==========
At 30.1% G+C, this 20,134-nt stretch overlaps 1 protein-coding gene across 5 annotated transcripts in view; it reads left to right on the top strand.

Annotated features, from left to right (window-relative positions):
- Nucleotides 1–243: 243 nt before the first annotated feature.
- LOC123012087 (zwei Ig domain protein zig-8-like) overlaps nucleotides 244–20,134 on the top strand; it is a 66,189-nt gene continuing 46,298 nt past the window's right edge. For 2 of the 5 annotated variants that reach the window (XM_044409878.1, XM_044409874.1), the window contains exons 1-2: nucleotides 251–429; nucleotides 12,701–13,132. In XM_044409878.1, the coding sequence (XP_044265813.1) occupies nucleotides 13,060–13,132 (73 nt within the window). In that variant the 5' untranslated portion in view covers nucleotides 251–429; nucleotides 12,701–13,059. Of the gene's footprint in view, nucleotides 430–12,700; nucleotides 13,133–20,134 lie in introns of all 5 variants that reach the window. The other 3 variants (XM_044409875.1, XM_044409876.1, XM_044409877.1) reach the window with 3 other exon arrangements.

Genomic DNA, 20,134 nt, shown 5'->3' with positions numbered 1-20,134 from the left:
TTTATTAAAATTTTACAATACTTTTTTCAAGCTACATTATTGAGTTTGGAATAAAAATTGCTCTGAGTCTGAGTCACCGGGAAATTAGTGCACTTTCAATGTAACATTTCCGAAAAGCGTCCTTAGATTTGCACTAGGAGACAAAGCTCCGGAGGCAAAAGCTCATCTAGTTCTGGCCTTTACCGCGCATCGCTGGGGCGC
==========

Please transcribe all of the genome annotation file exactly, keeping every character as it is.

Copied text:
At 30.1% G+C, this 20,134-nt stretch overlaps 1 protein-coding gene across 5 annotated transcripts in view; it reads left to right on the top strand.

Annotated features, from left to right (window-relative positions):
- Nucleotides 1–243: 243 nt before the first annotated feature.
- LOC123012087 (zwei Ig domain protein zig-8-like) overlaps nucleotides 244–20,134 on the top strand; it is a 66,189-nt gene continuing 46,298 nt past the window's right edge. For 2 of the 5 annotated variants that reach the window (XM_044409878.1, XM_044409874.1), the window contains exons 1-2: nucleotides 251–429; nucleotides 12,701–13,132. In XM_044409878.1, the coding sequence (XP_044265813.1) occupies nucleotides 13,060–13,132 (73 nt within the window). In that variant the 5' untranslated portion in view covers nucleotides 251–429; nucleotides 12,701–13,059. Of the gene's footprint in view, nucleotides 430–12,700; nucleotides 13,133–20,134 lie in introns of all 5 variants that reach the window. The other 3 variants (XM_044409875.1, XM_044409876.1, XM_044409877.1) reach the window with 3 other exon arrangements.

Genomic DNA, 20,134 nt, shown 5'->3' with positions numbered 1-20,134 from the left:
TTTATTAAAATTTTACAATACTTTTTTCAAGCTACATTATTGAGTTTGGAATAAAAATTGCTCTGAGTCTGAGTCACCGGGAAATTAGTGCACTTTCAATGTAACATTTCCGAAAAGCGTCCTTAGATTTGCACTAGGAGACAAAGCTCCGGAGGCAAAAGCTCATCTAGTTCTGGCCTTTACCGCGCATCGCTGGGGCGC